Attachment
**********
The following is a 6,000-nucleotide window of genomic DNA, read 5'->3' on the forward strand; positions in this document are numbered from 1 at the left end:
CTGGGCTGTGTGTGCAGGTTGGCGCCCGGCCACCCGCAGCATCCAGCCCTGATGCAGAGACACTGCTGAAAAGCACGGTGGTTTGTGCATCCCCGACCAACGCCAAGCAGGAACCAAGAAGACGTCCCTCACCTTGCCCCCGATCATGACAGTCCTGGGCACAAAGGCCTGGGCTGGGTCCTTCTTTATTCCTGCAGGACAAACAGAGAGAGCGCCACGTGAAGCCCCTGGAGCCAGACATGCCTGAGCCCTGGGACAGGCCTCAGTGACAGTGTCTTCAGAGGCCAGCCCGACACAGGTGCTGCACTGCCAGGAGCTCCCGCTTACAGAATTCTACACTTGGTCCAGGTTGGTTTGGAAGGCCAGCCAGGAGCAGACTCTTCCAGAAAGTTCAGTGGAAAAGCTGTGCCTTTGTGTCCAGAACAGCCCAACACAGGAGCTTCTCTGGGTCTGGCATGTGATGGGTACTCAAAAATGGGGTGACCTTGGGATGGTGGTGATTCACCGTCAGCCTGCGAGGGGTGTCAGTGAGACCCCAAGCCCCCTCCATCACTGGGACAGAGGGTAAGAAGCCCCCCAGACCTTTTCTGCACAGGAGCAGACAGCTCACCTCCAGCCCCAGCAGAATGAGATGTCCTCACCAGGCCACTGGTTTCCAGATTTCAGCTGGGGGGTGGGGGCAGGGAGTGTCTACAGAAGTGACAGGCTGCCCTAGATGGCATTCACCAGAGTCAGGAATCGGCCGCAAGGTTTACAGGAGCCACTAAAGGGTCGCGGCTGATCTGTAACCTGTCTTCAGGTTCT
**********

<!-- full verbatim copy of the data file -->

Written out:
The following is a 6,000-nucleotide window of genomic DNA, read 5'->3' on the forward strand; positions in this document are numbered from 1 at the left end:
CTGGGCTGTGTGTGCAGGTTGGCGCCCGGCCACCCGCAGCATCCAGCCCTGATGCAGAGACACTGCTGAAAAGCACGGTGGTTTGTGCATCCCCGACCAACGCCAAGCAGGAACCAAGAAGACGTCCCTCACCTTGCCCCCGATCATGACAGTCCTGGGCACAAAGGCCTGGGCTGGGTCCTTCTTTATTCCTGCAGGACAAACAGAGAGAGCGCCACGTGAAGCCCCTGGAGCCAGACATGCCTGAGCCCTGGGACAGGCCTCAGTGACAGTGTCTTCAGAGGCCAGCCCGACACAGGTGCTGCACTGCCAGGAGCTCCCGCTTACAGAATTCTACACTTGGTCCAGGTTGGTTTGGAAGGCCAGCCAGGAGCAGACTCTTCCAGAAAGTTCAGTGGAAAAGCTGTGCCTTTGTGTCCAGAACAGCCCAACACAGGAGCTTCTCTGGGTCTGGCATGTGATGGGTACTCAAAAATGGGGTGACCTTGGGATGGTGGTGATTCACCGTCAGCCTGCGAGGGGTGTCAGTGAGACCCCAAGCCCCCTCCATCACTGGGACAGAGGGTAAGAAGCCCCCCAGACCTTTTCTGCACAGGAGCAGACAGCTCACCTCCAGCCCCAGCAGAATGAGATGTCCTCACCAGGCCACTGGTTTCCAGATTTCAGCTGGGGGGTGGGGGCAGGGAGTGTCTACAGAAGTGACAGGCTGCCCTAGATGGCATTCACCAGAGTCAGGAATCGGCCGCAAGGTTTACAGGAGCCACTAAAGGGTCGCGGCTGATCTGTAACCTGTCTTCAGGTTCT